These Could Be The Evolutionary Origins Of The Female Orgasm

Photographed by Natalia Mantini.
Orgasms are great. I mean, do we even have to say it? But, unlike the male orgasm, the female orgasm serves no obvious reproductive purpose. Thankfully, two researchers are on the case and have put together a new theory of the way the female orgasm evolved.

For their paper, just published online in the Journal of Experimental Zoology, the researchers looked at the way females of other mammal species orgasm. They found that, in species such as rabbits and cats, female orgasm was associated with a surge in hormones that induced ovulation, meaning that they required sex to produce an egg for reproduction. That's not the case for humans, but we still have that hormone surge when we climax.

So the researchers suggest that the physiological effects of an orgasm in vagina-owning humans evolved from this earlier process. But, thanks to the complexities of your menstrual cycle, it's no longer necessary for reproduction in the same way.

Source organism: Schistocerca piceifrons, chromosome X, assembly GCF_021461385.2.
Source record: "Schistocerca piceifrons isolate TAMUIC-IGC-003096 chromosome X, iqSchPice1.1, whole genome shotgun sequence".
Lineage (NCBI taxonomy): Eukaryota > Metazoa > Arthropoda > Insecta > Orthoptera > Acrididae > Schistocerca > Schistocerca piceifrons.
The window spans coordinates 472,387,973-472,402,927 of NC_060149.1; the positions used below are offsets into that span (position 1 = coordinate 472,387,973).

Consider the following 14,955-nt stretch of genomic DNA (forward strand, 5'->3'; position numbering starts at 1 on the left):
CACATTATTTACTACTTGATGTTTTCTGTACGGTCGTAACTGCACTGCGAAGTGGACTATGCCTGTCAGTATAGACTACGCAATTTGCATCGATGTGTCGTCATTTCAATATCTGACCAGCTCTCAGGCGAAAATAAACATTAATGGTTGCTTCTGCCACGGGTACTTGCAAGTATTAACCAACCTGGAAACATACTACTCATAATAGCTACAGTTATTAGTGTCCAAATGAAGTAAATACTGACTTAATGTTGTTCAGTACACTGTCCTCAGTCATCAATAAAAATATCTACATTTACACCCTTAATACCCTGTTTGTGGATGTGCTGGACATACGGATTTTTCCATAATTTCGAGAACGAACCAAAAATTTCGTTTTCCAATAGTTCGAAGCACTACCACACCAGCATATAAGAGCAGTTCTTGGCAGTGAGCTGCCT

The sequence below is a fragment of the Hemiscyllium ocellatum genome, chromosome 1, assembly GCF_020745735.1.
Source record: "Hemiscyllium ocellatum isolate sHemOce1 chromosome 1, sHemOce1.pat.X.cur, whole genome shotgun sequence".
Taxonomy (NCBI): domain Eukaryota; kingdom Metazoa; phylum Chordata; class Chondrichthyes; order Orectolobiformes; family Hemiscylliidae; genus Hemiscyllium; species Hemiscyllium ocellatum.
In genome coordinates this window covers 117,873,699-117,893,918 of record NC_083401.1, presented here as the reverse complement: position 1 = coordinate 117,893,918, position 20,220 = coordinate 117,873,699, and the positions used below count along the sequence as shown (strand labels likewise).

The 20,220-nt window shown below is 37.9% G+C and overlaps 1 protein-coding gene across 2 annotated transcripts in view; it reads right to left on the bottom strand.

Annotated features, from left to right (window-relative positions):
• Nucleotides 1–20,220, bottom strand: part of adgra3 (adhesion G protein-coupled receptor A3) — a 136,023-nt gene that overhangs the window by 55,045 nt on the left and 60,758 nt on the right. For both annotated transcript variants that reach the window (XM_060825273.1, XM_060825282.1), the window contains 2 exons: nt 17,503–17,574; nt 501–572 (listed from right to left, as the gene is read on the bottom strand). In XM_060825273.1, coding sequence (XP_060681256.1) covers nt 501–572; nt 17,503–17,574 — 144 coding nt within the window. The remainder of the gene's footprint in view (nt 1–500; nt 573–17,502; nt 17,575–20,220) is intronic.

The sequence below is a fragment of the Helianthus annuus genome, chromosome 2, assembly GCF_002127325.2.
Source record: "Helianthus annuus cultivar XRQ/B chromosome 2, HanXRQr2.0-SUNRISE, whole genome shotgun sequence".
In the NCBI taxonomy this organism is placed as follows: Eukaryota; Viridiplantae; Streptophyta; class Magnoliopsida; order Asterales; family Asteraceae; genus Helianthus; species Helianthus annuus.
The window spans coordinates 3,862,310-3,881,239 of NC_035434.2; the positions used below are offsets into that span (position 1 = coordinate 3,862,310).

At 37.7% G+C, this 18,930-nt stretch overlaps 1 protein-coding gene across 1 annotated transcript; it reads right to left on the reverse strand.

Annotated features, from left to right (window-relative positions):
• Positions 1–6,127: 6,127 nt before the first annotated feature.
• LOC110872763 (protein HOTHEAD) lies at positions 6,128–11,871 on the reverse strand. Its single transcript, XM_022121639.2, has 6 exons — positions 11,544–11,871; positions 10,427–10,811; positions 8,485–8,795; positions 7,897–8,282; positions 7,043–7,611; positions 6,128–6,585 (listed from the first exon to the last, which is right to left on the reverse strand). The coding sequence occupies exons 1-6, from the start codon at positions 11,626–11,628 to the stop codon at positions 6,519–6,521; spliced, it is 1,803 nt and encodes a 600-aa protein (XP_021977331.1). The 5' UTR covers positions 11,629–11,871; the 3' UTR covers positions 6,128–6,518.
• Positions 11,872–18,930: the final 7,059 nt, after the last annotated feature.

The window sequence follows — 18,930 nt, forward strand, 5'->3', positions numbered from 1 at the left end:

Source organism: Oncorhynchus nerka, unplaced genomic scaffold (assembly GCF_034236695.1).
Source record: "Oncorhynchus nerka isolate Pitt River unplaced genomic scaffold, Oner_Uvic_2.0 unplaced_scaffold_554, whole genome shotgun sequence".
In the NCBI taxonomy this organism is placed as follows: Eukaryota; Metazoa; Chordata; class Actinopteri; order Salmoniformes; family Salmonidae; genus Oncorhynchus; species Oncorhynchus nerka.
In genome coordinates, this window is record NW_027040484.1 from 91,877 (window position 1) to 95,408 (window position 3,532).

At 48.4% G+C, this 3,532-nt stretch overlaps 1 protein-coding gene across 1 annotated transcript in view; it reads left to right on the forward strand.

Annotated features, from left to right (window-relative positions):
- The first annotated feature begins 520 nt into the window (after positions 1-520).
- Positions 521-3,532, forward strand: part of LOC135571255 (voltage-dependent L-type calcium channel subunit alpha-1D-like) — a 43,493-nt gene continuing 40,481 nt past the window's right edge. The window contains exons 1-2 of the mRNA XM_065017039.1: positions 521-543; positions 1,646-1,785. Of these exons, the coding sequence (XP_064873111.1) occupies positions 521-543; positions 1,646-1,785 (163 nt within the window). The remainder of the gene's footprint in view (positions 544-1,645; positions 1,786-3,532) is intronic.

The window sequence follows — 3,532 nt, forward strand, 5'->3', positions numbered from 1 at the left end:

But that obviously doesn't mean the female orgasm is useless. “It can be used for something, but it is not clear if it has a function beyond psychological bonding between partners,” Gunter Wagner, Phd, co-author of the study, told STAT. “The value of something the human body is capable of does not have to be functional."

Another theory suggests that, although female orgasms aren't required for reproduction, the contractions associated with climax may still aid in the process by ushering sperm into the uterus (a mechanism artfully known as "up-suck"). Then there are those emotional bonds that Dr. Wagner referenced. These are powerful connections, aided by hormones such as oxytocin, that can have other lovely health and beauty benefits. Plus, orgasms just plain feel good.

In a society that now places less value on the purely reproductive function of sex, the way we feel during and about our sexual experiences matters more than ever. In that way, the female orgasm has never been more useful than it is now. And we're definitely on board with any theory that supports that.

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